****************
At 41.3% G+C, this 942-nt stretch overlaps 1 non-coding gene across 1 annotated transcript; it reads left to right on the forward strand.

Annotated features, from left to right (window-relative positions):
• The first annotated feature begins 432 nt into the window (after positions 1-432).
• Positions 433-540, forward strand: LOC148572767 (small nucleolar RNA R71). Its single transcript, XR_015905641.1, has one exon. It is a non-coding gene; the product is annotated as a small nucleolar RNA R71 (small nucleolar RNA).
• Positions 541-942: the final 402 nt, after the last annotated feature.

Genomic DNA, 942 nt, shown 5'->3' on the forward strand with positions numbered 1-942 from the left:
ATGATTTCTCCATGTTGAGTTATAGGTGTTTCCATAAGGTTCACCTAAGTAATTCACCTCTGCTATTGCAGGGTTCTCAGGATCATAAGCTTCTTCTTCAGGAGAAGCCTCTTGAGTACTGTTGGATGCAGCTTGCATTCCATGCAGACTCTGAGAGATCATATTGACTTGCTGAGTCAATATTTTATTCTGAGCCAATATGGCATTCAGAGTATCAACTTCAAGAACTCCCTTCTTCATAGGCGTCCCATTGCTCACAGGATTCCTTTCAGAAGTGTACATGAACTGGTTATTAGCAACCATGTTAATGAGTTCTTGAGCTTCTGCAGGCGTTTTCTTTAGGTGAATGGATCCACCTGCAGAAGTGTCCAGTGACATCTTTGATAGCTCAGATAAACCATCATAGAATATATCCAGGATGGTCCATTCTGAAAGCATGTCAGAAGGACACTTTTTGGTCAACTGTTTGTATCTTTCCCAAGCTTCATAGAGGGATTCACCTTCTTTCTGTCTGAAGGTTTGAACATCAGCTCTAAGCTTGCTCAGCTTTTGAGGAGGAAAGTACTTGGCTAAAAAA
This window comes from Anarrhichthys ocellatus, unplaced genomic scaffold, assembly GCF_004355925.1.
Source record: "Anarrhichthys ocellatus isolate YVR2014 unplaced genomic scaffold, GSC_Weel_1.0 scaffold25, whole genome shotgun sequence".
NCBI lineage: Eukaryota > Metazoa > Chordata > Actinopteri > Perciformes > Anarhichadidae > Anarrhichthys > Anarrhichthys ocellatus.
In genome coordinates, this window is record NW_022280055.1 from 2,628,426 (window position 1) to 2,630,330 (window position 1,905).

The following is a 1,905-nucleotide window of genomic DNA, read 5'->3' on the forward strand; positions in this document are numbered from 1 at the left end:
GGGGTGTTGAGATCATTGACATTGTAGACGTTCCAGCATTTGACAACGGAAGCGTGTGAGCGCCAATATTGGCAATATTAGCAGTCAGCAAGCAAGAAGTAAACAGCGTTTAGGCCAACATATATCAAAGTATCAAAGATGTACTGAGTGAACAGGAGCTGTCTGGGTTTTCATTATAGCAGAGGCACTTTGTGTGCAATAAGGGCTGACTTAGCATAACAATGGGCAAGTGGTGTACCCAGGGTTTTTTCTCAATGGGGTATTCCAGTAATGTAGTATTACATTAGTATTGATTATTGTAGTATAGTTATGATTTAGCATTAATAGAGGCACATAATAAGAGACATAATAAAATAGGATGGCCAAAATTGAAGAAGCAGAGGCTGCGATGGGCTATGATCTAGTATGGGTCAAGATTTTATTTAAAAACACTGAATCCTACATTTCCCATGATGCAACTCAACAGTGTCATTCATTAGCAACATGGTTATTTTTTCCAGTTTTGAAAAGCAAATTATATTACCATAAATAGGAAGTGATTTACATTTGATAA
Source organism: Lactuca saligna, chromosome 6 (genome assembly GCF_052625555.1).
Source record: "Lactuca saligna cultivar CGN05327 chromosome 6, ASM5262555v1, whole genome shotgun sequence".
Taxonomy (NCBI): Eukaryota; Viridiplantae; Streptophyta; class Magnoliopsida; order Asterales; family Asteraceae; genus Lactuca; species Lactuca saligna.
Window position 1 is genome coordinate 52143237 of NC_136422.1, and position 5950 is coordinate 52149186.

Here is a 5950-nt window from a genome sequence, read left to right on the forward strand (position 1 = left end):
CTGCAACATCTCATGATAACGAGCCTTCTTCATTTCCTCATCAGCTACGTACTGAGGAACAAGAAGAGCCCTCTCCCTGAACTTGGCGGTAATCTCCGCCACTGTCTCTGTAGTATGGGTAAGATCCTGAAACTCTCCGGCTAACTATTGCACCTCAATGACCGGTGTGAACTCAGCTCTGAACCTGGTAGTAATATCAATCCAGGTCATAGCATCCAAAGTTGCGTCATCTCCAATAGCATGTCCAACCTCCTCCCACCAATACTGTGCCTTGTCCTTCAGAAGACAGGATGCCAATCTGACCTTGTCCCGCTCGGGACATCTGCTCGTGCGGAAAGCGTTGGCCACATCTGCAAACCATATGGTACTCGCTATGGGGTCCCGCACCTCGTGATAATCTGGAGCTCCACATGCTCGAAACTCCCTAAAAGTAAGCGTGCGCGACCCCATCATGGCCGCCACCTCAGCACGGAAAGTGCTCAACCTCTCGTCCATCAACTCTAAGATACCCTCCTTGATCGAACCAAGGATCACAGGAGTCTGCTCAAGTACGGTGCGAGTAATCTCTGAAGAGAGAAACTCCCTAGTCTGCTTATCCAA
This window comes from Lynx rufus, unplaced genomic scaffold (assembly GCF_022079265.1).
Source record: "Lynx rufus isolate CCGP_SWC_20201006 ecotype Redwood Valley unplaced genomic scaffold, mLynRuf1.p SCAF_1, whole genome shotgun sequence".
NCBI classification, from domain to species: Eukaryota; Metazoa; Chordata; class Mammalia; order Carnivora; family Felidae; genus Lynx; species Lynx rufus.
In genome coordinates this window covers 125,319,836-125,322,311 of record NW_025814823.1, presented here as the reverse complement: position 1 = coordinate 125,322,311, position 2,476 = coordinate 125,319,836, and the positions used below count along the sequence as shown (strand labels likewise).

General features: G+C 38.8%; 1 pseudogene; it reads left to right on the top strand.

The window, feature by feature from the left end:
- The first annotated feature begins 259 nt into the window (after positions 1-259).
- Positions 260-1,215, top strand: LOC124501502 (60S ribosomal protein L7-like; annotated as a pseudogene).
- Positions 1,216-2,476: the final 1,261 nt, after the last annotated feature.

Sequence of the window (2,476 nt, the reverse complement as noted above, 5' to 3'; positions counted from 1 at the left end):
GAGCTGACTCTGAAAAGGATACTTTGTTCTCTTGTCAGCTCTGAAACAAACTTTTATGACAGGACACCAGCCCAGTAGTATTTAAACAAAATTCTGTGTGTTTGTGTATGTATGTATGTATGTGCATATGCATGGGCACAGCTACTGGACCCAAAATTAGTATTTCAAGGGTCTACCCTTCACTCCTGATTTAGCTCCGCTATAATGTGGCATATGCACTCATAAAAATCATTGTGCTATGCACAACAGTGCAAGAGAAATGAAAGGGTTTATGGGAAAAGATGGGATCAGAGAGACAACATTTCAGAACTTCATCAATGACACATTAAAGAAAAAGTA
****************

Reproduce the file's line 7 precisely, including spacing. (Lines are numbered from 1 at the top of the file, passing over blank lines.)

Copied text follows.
ATGATTTCTCCATGTTGAGTTATAGGTGTTTCCATAAGGTTCACCTAAGTAATTCACCTCTGCTATTGCAGGGTTCTCAGGATCATAAGCTTCTTCTTCAGGAGAAGCCTCTTGAGTACTGTTGGATGCAGCTTGCATTCCATGCAGACTCTGAGAGATCATATTGACTTGCTGAGTCAATATTTTATTCTGAGCCAATATGGCATTCAGAGTATCAACTTCAAGAACTCCCTTCTTCATAGGCGTCCCATTGCTCACAGGATTCCTTTCAGAAGTGTACATGAACTGGTTATTAGCAACCATGTTAATGAGTTCTTGAGCTTCTGCAGGCGTTTTCTTTAGGTGAATGGATCCACCTGCAGAAGTGTCCAGTGACATCTTTGATAGCTCAGATAAACCATCATAGAATATATCCAGGATGGTCCATTCTGAAAGCATGTCAGAAGGACACTTTTTGGTCAACTGTTTGTATCTTTCCCAAGCTTCATAGAGGGATTCACCTTCTTTCTGTCTGAAGGTTTGAACATCAGCTCTAAGCTTGCTCAGCTTTTGAGGAGGAAAGTACTTGGCTAAAAAA